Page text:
Speaking at the commencement address of Liberty University yesterday, Newt Gingrich took direct aim at secular Americans and their role in the public life of America:
A growing culture of radical secularism declares that the nation cannot profess the truths on which it was founded. We are told that our public schools can no longer invoke the creator, nor proclaim the natural law nor profess the God-given quality of human rights. In hostility to American history, the radical secularists insist that religious belief is inherently divisive and that public debate can only proceed on secular terms.
Where to begin responding?
I. Who is Attacking Whom?
First of all, I know of no secularist, humanist, atheist, agnostic, freethinker, or rationalist who has seriously proposed preventing people from proselytizing their religious beliefs. Some propose to respond to such evangelizing with a counter-message of the virtues of secularism or a criticism of religion, but this is not the same thing as restricting the rights of the religious to be faithful and to seek converts to their faith. If Islam can be criticized (as it certainly can and should be), so can Christianity, Judaism, or religious belief in general.
Yes, secularists and atheists have asserted themselves more assertively over the past several years than they had before. But it’s not like religious people are an oppressed minority in this country. Far from it, and Newt knows it. Otherwise, he would not be making an appeal for the support of religious people in what is surely the buildup to his campaign for President. No one, as far as I can tell, is making an appeal to secular voters.
II. What Are The Truths on Which America Was Founded?
Gingrich, who is himself an historian, should know better than to imply that the “truths upon which America was founded” are religious in nature. He should know very, very well that the enlightenment ideas of individual liberty were formulated by Deists and atheists in France and England; he should know very, very well that these ideals arose out of political philosophy rather than theology. He should also know well the nature of the kinds of societies created by European theocrats and their scant regard for human rights.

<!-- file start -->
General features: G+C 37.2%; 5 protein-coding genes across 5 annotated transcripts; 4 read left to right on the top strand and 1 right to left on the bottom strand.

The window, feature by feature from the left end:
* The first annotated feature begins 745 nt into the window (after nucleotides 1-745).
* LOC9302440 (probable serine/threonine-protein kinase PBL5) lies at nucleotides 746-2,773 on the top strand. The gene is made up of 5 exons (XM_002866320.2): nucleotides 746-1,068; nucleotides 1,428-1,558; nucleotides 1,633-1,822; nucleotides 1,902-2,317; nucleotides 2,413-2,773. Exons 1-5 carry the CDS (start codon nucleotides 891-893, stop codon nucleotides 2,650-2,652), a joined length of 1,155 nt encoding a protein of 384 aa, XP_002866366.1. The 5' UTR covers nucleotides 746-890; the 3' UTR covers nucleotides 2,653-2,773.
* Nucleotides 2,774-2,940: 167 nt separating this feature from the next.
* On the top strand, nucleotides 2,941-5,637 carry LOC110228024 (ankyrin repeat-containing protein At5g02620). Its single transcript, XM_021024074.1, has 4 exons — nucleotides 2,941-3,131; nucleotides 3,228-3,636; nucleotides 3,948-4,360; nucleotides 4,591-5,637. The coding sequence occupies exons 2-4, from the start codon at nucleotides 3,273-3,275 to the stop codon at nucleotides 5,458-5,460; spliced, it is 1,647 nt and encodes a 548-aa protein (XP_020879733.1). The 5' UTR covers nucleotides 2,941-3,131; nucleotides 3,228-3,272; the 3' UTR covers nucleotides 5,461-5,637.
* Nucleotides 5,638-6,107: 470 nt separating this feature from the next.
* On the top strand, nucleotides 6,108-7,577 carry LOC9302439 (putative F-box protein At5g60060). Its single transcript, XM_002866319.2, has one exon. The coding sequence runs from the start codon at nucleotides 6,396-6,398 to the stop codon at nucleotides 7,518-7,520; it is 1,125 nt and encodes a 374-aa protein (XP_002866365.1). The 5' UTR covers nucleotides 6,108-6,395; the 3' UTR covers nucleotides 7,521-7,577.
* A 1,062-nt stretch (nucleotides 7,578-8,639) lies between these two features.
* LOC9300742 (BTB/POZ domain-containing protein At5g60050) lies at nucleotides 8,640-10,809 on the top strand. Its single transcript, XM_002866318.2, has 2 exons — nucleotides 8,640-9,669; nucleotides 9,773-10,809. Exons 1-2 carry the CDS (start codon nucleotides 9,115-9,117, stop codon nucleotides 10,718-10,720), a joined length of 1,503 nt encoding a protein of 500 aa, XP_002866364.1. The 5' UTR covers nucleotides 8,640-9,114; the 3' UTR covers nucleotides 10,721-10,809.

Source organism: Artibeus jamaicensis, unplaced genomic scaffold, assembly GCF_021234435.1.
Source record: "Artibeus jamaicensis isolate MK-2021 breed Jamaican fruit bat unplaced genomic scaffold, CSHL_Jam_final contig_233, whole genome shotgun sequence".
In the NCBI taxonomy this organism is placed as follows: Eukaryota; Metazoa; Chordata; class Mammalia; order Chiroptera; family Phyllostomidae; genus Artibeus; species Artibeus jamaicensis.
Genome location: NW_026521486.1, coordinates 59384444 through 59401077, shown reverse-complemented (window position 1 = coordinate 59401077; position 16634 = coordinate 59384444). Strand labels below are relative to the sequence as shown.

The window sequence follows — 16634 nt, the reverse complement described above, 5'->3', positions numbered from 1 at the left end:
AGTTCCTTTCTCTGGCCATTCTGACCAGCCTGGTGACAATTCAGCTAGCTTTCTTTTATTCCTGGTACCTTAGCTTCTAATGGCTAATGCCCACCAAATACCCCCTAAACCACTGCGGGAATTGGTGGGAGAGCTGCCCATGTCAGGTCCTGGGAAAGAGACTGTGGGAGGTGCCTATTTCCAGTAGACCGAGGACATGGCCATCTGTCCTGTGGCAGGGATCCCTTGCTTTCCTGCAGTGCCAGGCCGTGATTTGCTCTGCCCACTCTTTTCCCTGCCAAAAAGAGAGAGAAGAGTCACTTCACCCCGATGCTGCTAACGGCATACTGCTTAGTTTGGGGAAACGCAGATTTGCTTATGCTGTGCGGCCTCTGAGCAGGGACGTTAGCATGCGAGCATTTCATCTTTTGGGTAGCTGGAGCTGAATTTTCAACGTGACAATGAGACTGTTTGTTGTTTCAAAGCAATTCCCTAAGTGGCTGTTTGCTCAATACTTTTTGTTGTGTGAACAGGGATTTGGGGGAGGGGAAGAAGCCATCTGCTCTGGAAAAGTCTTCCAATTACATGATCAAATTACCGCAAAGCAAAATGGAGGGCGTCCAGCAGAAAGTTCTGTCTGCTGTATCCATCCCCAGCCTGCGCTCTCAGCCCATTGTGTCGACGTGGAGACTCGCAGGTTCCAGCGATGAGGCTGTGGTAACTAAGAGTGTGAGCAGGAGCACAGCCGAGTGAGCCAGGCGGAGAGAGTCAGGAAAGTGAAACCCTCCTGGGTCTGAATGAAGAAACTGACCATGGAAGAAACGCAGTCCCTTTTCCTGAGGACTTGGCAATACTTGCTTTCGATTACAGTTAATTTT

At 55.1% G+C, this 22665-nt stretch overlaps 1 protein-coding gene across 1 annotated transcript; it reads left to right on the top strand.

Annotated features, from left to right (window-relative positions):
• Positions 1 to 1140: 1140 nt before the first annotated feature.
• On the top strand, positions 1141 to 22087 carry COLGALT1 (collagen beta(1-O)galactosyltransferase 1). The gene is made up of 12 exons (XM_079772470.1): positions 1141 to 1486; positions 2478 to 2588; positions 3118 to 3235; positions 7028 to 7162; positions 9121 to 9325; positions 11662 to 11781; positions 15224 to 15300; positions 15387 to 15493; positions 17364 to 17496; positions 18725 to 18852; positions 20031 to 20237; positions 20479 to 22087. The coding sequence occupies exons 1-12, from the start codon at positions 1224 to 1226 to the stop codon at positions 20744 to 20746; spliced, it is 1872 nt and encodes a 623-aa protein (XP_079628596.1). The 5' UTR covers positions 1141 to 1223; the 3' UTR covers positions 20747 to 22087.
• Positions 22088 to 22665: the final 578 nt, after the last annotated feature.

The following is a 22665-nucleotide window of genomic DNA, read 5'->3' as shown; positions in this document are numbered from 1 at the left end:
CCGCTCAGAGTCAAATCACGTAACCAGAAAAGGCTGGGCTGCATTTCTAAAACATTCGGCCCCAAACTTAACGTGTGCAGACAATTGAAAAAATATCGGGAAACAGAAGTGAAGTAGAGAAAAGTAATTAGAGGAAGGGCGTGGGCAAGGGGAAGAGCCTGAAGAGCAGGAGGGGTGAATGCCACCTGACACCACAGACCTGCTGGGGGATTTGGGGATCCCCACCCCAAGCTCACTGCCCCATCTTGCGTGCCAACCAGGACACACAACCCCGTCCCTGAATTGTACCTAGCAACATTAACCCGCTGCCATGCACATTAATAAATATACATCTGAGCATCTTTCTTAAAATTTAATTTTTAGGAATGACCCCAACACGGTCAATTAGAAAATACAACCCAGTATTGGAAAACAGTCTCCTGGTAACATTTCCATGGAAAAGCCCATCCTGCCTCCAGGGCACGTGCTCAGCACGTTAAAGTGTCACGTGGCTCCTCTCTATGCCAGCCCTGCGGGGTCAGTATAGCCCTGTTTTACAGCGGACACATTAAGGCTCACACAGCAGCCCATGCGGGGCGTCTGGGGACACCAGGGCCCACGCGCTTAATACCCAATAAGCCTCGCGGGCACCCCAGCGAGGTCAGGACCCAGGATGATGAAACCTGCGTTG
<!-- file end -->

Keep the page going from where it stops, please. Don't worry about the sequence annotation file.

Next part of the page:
On this very blog, the role of religion amongst the Founders has been raised on multiple occasions and I know I will need to re-address that point here. So here, in full, are the references to the supernatural found in all of America’s organic documents:
The Declaration of Independence contains three debatable references to God:
“…the separate and equal station to which the Laws of Nature and of Nature’s God entitle them, a decent respect to the opinions of mankind requires that they should…”
“…all men are created equal, that they are endowed by their Creator with certain unalienable Rights, that among these are Life, Liberty and the pursuit of Happiness.”
“…appealing to the Supreme Judge of the world for the rectitude of our intentions…”
If you want to see “Jehovah” as the subject of these references, you certainly are free to do so. But I’d suggest that looking instead for a passive Creator, a divine watchmaker who does not participate in human affairs, that would be a better fit. Certainly Jefferson could have made a more direct reference to a diety than these oblique code words. As we’ve debated before, Jefferson was no believer in the Christian religion.
The Declaration of Independence is 1,337 words long — long enough that if it were reprinted in full on this blog, I would endure criticism for “writing another novel.” Such criticism calls to mind a fable about Mozart, who was accused of putting “too many notes” in his music. This post, by contrast, is 1,603 words.
Old Tom, though, was unconcerned with issues of verbosity; he was trying to accomplish a significant political objective and would use as many or as few words as were necessary to do what needed to be done. So of the 1,337 words picked by Jefferson, exactly thirteen of them — just under 1% — contain even the most oblique references to God.
In the Constitution, we find no references to God. At all.
The closest the Constitution comes is in the date of the original portion of the document: “Done in Convention by the Unanimous Consent of the States present the Seventeenth Day of September in the Year of our Lord one thousand seven hundred and Eighty seven and of the Independence of the United States of America the Twelfth.” This is merely an invocation of the common system of numbering years sequentially pursuant to European custom and is in no way an invocation of or reference to the diety — and an entirely secular, historical alternative to the religious-based year dating mechanism is immediately suggested.